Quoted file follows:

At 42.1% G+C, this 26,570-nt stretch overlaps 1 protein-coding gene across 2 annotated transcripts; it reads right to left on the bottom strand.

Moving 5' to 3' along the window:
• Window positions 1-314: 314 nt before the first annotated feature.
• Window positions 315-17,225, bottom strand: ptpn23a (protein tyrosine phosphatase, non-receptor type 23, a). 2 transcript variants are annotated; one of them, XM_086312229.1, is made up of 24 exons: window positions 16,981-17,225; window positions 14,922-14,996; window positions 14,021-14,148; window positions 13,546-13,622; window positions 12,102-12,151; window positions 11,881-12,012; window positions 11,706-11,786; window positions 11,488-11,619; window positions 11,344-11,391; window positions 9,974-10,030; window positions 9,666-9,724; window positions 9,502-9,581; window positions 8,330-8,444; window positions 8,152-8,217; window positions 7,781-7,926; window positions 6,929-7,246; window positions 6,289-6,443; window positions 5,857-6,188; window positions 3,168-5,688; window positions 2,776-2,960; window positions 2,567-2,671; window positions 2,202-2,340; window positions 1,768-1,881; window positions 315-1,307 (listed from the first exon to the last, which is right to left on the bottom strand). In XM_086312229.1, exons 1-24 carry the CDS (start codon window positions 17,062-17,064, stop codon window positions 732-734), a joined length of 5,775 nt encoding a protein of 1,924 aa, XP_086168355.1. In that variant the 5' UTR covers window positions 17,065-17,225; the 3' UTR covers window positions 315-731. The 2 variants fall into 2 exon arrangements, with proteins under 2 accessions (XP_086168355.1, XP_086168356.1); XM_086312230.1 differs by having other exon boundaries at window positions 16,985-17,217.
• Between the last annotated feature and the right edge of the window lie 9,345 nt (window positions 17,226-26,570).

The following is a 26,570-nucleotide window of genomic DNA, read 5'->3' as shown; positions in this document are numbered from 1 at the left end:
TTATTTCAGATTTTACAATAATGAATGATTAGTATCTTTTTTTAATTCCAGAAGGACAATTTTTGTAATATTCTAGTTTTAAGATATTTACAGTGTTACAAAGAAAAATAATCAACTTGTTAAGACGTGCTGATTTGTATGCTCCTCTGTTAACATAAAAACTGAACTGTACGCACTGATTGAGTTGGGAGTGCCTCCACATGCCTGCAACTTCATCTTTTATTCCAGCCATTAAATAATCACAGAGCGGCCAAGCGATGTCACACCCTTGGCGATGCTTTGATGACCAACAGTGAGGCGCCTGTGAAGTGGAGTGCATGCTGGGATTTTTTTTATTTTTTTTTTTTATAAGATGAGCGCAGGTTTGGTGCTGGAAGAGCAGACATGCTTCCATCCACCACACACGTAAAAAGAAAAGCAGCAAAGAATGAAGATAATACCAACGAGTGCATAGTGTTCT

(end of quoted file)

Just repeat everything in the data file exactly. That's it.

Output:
At 42.1% G+C, this 26,570-nt stretch overlaps 1 protein-coding gene across 2 annotated transcripts; it reads right to left on the bottom strand.

Moving 5' to 3' along the window:
• Window positions 1-314: 314 nt before the first annotated feature.
• Window positions 315-17,225, bottom strand: ptpn23a (protein tyrosine phosphatase, non-receptor type 23, a). 2 transcript variants are annotated; one of them, XM_086312229.1, is made up of 24 exons: window positions 16,981-17,225; window positions 14,922-14,996; window positions 14,021-14,148; window positions 13,546-13,622; window positions 12,102-12,151; window positions 11,881-12,012; window positions 11,706-11,786; window positions 11,488-11,619; window positions 11,344-11,391; window positions 9,974-10,030; window positions 9,666-9,724; window positions 9,502-9,581; window positions 8,330-8,444; window positions 8,152-8,217; window positions 7,781-7,926; window positions 6,929-7,246; window positions 6,289-6,443; window positions 5,857-6,188; window positions 3,168-5,688; window positions 2,776-2,960; window positions 2,567-2,671; window positions 2,202-2,340; window positions 1,768-1,881; window positions 315-1,307 (listed from the first exon to the last, which is right to left on the bottom strand). In XM_086312229.1, exons 1-24 carry the CDS (start codon window positions 17,062-17,064, stop codon window positions 732-734), a joined length of 5,775 nt encoding a protein of 1,924 aa, XP_086168355.1. In that variant the 5' UTR covers window positions 17,065-17,225; the 3' UTR covers window positions 315-731. The 2 variants fall into 2 exon arrangements, with proteins under 2 accessions (XP_086168355.1, XP_086168356.1); XM_086312230.1 differs by having other exon boundaries at window positions 16,985-17,217.
• Between the last annotated feature and the right edge of the window lie 9,345 nt (window positions 17,226-26,570).

The following is a 26,570-nucleotide window of genomic DNA, read 5'->3' as shown; positions in this document are numbered from 1 at the left end:
TTATTTCAGATTTTACAATAATGAATGATTAGTATCTTTTTTTAATTCCAGAAGGACAATTTTTGTAATATTCTAGTTTTAAGATATTTACAGTGTTACAAAGAAAAATAATCAACTTGTTAAGACGTGCTGATTTGTATGCTCCTCTGTTAACATAAAAACTGAACTGTACGCACTGATTGAGTTGGGAGTGCCTCCACATGCCTGCAACTTCATCTTTTATTCCAGCCATTAAATAATCACAGAGCGGCCAAGCGATGTCACACCCTTGGCGATGCTTTGATGACCAACAGTGAGGCGCCTGTGAAGTGGAGTGCATGCTGGGATTTTTTTTATTTTTTTTTTTTATAAGATGAGCGCAGGTTTGGTGCTGGAAGAGCAGACATGCTTCCATCCACCACACACGTAAAAAGAAAAGCAGCAAAGAATGAAGATAATACCAACGAGTGCATAGTGTTCT